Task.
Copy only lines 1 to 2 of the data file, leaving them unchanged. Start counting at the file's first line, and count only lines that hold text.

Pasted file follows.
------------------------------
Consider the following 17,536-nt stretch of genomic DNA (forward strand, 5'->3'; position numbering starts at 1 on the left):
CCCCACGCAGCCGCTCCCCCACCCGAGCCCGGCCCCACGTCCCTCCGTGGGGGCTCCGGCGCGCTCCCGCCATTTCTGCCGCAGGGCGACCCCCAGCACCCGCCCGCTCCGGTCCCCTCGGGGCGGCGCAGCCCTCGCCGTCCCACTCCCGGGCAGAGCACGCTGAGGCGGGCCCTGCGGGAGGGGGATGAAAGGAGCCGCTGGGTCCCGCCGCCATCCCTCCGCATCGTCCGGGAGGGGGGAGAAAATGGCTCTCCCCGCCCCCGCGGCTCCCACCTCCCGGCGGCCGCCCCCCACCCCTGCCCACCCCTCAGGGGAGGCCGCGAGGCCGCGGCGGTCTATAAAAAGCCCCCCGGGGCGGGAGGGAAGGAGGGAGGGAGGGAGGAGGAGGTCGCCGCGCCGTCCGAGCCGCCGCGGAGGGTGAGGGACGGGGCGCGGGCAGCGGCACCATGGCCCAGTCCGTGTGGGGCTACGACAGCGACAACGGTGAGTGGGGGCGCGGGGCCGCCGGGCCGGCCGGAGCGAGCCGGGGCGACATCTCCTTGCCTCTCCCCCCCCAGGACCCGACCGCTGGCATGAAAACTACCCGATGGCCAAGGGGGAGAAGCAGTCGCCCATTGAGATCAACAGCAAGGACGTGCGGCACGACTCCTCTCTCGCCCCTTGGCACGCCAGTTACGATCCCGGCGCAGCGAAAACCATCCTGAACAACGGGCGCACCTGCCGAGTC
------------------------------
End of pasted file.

Consider the following 17,536-nt stretch of genomic DNA (forward strand, 5'->3'; position numbering starts at 1 on the left):
CCCCACGCAGCCGCTCCCCCACCCGAGCCCGGCCCCACGTCCCTCCGTGGGGGCTCCGGCGCGCTCCCGCCATTTCTGCCGCAGGGCGACCCCCAGCACCCGCCCGCTCCGGTCCCCTCGGGGCGGCGCAGCCCTCGCCGTCCCACTCCCGGGCAGAGCACGCTGAGGCGGGCCCTGCGGGAGGGGGATGAAAGGAGCCGCTGGGTCCCGCCGCCATCCCTCCGCATCGTCCGGGAGGGGGGAGAAAATGGCTCTCCCCGCCCCCGCGGCTCCCACCTCCCGGCGGCCGCCCCCCACCCCTGCCCACCCCTCAGGGGAGGCCGCGAGGCCGCGGCGGTCTATAAAAAGCCCCCCGGGGCGGGAGGGAAGGAGGGAGGGAGGGAGGAGGAGGTCGCCGCGCCGTCCGAGCCGCCGCGGAGGGTGAGGGACGGGGCGCGGGCAGCGGCACCATGGCCCAGTCCGTGTGGGGCTACGACAGCGACAACGGTGAGTGGGGGCGCGGGGCCGCCGGGCCGGCCGGAGCGAGCCGGGGCGACATCTCCTTGCCTCTCCCCCCCCAGGACCCGACCGCTGGCATGAAAACTACCCGATGGCCAAGGGGGAGAAGCAGTCGCCCATTGAGATCAACAGCAAGGACGTGCGGCACGACTCCTCTCTCGCCCCTTGGCACGCCAGTTACGATCCCGGCGCAGCGAAAACCATCCTGAACAACGGGCGCACCTGCCGAGTC